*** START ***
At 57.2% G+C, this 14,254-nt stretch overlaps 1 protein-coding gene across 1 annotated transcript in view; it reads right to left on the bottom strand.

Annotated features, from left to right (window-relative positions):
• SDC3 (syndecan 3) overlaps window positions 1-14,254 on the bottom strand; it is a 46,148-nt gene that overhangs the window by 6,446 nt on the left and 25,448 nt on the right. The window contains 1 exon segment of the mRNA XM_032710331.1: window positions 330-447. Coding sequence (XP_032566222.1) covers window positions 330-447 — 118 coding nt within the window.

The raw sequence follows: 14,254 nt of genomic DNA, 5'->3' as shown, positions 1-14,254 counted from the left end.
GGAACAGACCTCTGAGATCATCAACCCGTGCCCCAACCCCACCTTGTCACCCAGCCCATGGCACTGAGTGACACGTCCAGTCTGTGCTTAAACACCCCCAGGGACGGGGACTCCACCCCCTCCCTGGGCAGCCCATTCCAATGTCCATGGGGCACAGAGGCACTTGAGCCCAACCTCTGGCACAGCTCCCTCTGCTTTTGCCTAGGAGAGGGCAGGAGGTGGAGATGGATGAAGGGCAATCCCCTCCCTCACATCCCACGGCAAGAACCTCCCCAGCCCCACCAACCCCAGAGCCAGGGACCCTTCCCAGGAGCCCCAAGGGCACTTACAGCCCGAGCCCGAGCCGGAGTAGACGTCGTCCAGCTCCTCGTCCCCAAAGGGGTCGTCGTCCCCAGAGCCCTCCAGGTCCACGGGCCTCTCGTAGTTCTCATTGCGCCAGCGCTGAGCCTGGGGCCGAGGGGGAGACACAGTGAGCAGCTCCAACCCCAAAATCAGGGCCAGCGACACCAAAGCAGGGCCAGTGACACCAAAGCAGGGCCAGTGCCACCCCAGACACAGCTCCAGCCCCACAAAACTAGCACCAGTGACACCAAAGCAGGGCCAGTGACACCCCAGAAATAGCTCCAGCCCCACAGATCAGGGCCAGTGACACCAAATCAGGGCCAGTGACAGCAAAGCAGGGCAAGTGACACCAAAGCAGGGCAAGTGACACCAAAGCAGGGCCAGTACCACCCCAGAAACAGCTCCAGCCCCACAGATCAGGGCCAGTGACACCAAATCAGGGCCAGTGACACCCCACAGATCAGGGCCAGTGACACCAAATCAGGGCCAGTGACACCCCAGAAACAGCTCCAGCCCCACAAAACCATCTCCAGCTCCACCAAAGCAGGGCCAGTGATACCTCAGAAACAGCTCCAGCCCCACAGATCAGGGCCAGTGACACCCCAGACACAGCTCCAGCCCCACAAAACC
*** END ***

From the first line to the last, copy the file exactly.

At 57.2% G+C, this 14,254-nt stretch overlaps 1 protein-coding gene across 1 annotated transcript in view; it reads right to left on the bottom strand.

Annotated features, from left to right (window-relative positions):
• SDC3 (syndecan 3) overlaps window positions 1-14,254 on the bottom strand; it is a 46,148-nt gene that overhangs the window by 6,446 nt on the left and 25,448 nt on the right. The window contains 1 exon segment of the mRNA XM_032710331.1: window positions 330-447. Coding sequence (XP_032566222.1) covers window positions 330-447 — 118 coding nt within the window.

The raw sequence follows: 14,254 nt of genomic DNA, 5'->3' as shown, positions 1-14,254 counted from the left end.
GGAACAGACCTCTGAGATCATCAACCCGTGCCCCAACCCCACCTTGTCACCCAGCCCATGGCACTGAGTGACACGTCCAGTCTGTGCTTAAACACCCCCAGGGACGGGGACTCCACCCCCTCCCTGGGCAGCCCATTCCAATGTCCATGGGGCACAGAGGCACTTGAGCCCAACCTCTGGCACAGCTCCCTCTGCTTTTGCCTAGGAGAGGGCAGGAGGTGGAGATGGATGAAGGGCAATCCCCTCCCTCACATCCCACGGCAAGAACCTCCCCAGCCCCACCAACCCCAGAGCCAGGGACCCTTCCCAGGAGCCCCAAGGGCACTTACAGCCCGAGCCCGAGCCGGAGTAGACGTCGTCCAGCTCCTCGTCCCCAAAGGGGTCGTCGTCCCCAGAGCCCTCCAGGTCCACGGGCCTCTCGTAGTTCTCATTGCGCCAGCGCTGAGCCTGGGGCCGAGGGGGAGACACAGTGAGCAGCTCCAACCCCAAAATCAGGGCCAGCGACACCAAAGCAGGGCCAGTGACACCAAAGCAGGGCCAGTGCCACCCCAGACACAGCTCCAGCCCCACAAAACTAGCACCAGTGACACCAAAGCAGGGCCAGTGACACCCCAGAAATAGCTCCAGCCCCACAGATCAGGGCCAGTGACACCAAATCAGGGCCAGTGACAGCAAAGCAGGGCAAGTGACACCAAAGCAGGGCAAGTGACACCAAAGCAGGGCCAGTACCACCCCAGAAACAGCTCCAGCCCCACAGATCAGGGCCAGTGACACCAAATCAGGGCCAGTGACACCCCACAGATCAGGGCCAGTGACACCAAATCAGGGCCAGTGACACCCCAGAAACAGCTCCAGCCCCACAAAACCATCTCCAGCTCCACCAAAGCAGGGCCAGTGATACCTCAGAAACAGCTCCAGCCCCACAGATCAGGGCCAGTGACACCCCAGACACAGCTCCAGCCCCACAAAACC